9. Harmuth K, Bartha A (1986) In vitro processing of a plant premRNA in a Hela cell nuclear extract. Nucleic Acids Res 14:7513–7529Google Scholar
  10. Hawkins JD (1988) A survey on intron and exon lengths. Nucleic Acids Res 16:9893–9908Google Scholar
  11. Höfgen R, Willmitzer L (1988) Storage of competent cells for Agrobacterium transformation. Nucleic Acids Res 16:9877Google Scholar
  12. Horsch RB, Klee HJ (1986) Rapid assay of foreign gene expression in leaf disc transformed by Agrobacterium tumefaciens: Role of T-DNA borders in the transfer process. Proc Natl Acad Sci USA 83:4428–4432Google Scholar
  13. Horsch RB, Fry JE, Hoffmann NL, Eichholtz D, Rogers SG, Fraley RT (1985) A simple and general method for transferring genes into plants. Science 227:1229–1231Google Scholar
  14. Jefferson RA (1987) Assaying chimeric genes in plants: the GUS gene fusion system. Plant Mol Biol Rep 5:387–405Google Scholar
  15. Jefferson RA, Kavanagh TA, Bevan M (1987) GUS fusions: β-glucuronidase as a sensitive and versatile gene fusion marker in higher plants. EMBO J 6:3901–3907Google Scholar
  16. Kingston RE (1987) In: Ausubel FM, Brent R, Kingston RE, Moore DD, Seidman JG, Smith JA, Struhl K (eds) Current protocols in molecular biology, pp 4.8.1–4.8.3Google Scholar
  17. Klee H, Horsch R, Rogers S (1987) Agrobacterium-mediated plant transformation and its further applications to plant biology. Annu Rev Plant Physiol 38:467–486Google Scholar
  18. Logemann J, Schell J, Willmitzer L (1987) Improved method for the isolation of RNA from plant tissues. Anal Biochem 163:21–26Google Scholar
  19. Maniatis T, Fritsch EF, Sambrook J (1982) Molecular cloning — a laboratory manual. Cold ptring Harbor Laboratory Press, Cold Spring Harbor, NYGoogle Scholar
  20. Saiki RK, Gelfand DH, Stoffel S, Scharf SJ, Higuchi R, Horn GT, Mullis KB, Erlich HA (1988) Primer-directed enzymatic amplification of DNA with thermostable DNA polymerase. Science 239:487–491Google Scholar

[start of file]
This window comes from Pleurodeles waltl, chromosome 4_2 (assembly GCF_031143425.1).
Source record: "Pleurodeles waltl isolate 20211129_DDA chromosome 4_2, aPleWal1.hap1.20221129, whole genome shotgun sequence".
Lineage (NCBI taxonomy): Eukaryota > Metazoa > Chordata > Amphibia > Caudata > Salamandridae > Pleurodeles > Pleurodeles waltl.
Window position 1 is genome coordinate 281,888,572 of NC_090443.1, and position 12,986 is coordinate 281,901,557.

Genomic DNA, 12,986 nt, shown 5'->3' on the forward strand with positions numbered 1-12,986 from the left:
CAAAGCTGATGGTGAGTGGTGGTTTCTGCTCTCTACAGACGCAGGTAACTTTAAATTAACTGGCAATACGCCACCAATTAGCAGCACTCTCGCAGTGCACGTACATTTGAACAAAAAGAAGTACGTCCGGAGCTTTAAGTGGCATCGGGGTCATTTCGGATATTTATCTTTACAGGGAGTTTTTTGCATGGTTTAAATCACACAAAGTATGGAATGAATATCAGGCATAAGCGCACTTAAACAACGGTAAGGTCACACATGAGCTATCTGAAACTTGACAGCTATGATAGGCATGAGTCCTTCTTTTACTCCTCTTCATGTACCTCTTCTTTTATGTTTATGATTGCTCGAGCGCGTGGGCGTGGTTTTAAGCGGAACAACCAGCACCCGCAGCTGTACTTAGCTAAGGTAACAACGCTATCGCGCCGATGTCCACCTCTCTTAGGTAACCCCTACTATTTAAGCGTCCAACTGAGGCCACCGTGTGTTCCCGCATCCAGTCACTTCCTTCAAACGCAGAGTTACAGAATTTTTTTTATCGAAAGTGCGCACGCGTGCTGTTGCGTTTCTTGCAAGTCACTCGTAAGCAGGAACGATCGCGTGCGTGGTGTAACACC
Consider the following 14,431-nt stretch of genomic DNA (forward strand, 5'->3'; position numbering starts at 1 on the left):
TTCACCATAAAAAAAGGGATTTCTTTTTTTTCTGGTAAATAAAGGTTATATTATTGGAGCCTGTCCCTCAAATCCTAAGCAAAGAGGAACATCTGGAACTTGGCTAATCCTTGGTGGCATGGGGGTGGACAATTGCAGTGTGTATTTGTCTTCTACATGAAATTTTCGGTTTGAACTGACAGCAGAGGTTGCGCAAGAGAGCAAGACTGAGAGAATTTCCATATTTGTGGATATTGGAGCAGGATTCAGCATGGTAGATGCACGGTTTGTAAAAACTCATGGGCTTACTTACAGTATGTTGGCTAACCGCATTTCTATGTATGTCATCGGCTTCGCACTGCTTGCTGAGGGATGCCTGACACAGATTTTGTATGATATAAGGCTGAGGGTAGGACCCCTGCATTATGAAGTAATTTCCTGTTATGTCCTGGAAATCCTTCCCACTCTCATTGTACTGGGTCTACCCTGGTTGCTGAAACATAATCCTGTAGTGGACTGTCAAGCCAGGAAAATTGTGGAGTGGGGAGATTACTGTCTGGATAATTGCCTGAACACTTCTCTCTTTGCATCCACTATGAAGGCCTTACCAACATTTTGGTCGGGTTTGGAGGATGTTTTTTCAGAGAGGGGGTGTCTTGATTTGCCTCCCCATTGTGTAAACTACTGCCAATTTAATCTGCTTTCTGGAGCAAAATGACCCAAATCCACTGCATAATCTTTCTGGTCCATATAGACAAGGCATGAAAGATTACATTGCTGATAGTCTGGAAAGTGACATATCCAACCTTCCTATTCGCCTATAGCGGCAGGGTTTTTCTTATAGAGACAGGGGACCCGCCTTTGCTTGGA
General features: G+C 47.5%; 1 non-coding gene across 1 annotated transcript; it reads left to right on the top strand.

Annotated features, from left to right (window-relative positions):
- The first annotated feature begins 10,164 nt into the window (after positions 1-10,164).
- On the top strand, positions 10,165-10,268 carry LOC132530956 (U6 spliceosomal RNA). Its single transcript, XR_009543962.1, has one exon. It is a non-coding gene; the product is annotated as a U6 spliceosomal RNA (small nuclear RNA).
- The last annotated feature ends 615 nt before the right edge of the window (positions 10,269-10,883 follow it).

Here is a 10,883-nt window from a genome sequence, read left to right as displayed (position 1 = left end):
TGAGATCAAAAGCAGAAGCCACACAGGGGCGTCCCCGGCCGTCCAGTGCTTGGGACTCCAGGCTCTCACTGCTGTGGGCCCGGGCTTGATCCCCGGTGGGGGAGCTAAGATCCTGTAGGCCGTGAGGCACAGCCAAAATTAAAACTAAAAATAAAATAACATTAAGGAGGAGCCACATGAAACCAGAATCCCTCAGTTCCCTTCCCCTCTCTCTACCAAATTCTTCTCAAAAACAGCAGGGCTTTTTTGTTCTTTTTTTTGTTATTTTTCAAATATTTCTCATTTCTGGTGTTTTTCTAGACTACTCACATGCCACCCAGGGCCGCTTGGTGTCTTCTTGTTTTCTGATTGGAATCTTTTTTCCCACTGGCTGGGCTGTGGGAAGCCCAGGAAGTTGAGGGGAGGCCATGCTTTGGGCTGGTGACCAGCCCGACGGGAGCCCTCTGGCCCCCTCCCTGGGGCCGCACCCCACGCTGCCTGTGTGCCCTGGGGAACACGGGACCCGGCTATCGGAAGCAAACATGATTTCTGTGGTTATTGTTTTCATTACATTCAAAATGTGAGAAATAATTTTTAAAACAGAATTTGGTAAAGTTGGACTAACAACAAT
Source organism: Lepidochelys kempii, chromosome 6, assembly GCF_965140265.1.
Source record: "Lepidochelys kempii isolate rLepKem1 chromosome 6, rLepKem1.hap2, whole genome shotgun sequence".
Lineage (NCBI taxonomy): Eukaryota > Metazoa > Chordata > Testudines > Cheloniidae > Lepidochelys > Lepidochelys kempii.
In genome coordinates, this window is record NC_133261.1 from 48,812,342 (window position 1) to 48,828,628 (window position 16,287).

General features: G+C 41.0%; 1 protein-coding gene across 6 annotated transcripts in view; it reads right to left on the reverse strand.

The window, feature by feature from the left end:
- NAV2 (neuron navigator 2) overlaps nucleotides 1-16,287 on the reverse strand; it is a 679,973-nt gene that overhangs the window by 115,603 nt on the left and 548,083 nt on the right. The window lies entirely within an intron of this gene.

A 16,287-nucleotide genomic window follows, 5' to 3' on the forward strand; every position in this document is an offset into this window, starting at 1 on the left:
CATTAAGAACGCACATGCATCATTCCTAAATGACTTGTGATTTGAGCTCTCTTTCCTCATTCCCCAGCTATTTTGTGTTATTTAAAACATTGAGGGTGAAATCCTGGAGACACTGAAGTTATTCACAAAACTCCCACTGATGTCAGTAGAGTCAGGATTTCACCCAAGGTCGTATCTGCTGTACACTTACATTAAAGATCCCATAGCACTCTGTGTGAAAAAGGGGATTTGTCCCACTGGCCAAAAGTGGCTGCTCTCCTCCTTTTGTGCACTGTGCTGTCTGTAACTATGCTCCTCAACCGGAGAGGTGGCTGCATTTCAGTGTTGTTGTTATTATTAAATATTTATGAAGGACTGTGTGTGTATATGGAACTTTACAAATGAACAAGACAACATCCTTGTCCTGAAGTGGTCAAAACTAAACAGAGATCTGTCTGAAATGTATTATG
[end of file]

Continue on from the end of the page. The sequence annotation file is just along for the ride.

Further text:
21. Schell J (1987) Transgenic plants as tools to study the molecular organisation of plant genes. Science 237:1176–1183Google Scholar
  22. Schmidt R, Willmitzer L (1988) High efficienty Agrobacterium tumefaciens-mediated transformation of Arabidopsis thaliana leaf and cotyledon explants. Plant Cell Rep 7:583–586Google Scholar
  23. Shapiro MB, Senepathy P (1987) RNA splice junctions of different classes of eucaryotes: sequence statistics and functional implications in gene expression. Nucleic Acids Res 15:7155–7174Google Scholar
  24. Töpfer R, Pröls M, Schell J, Steinbiss H-H (1987) A set of plant expression vectors for transcriptional and translational fusions. Nucleic Acids Res 15:5890Google Scholar
  25. Valvekens D, Van Montagu M, Van Lijsebettens M (1988) Agrobacterium tumefaciens-mediated transformation of Arabidopsis root explants by using kanamycin selection. Proc Natl Acad Sci USA 85:5536–5540Google Scholar
  26. Vervliet G, Holsters M, Teuchy H, Van Montagu M, Schell J (1975) Characterisation of different plaque-forming and defective temperate phages in Agrobacterium strains. J Gen Virol 26:33–48Google Scholar
  27. Wiebauer K, Herrero J-J, Filipowicz W (1988) Nuclear pre-mRNA processing in plants: Distinct modes of 3′-splice-site selection in plants and animals. Mol Cell Biol 8:2042–2051Google Scholar
  28. Zambrisky P, Tempé J, Schell J (1989) Transfer and function of T-DNA genes from Agrobacterium Ti and Ri plasmids in plants. Cell 56:193–201Google Scholar

Copyright information

© Springer-Verlag 1990

Authors and Affiliations

  • G. Vancanneyt
    • 1
  • R. Schmidt
    • 1
  • A. O'Connor-Sanchez
    • 1
  • L. Willmitzer
    • 1
  • M. Rocha-Sosa
    • 1
  1. 1.Institut für Genbiologische ForschungBerlin 33

Personalised recommendations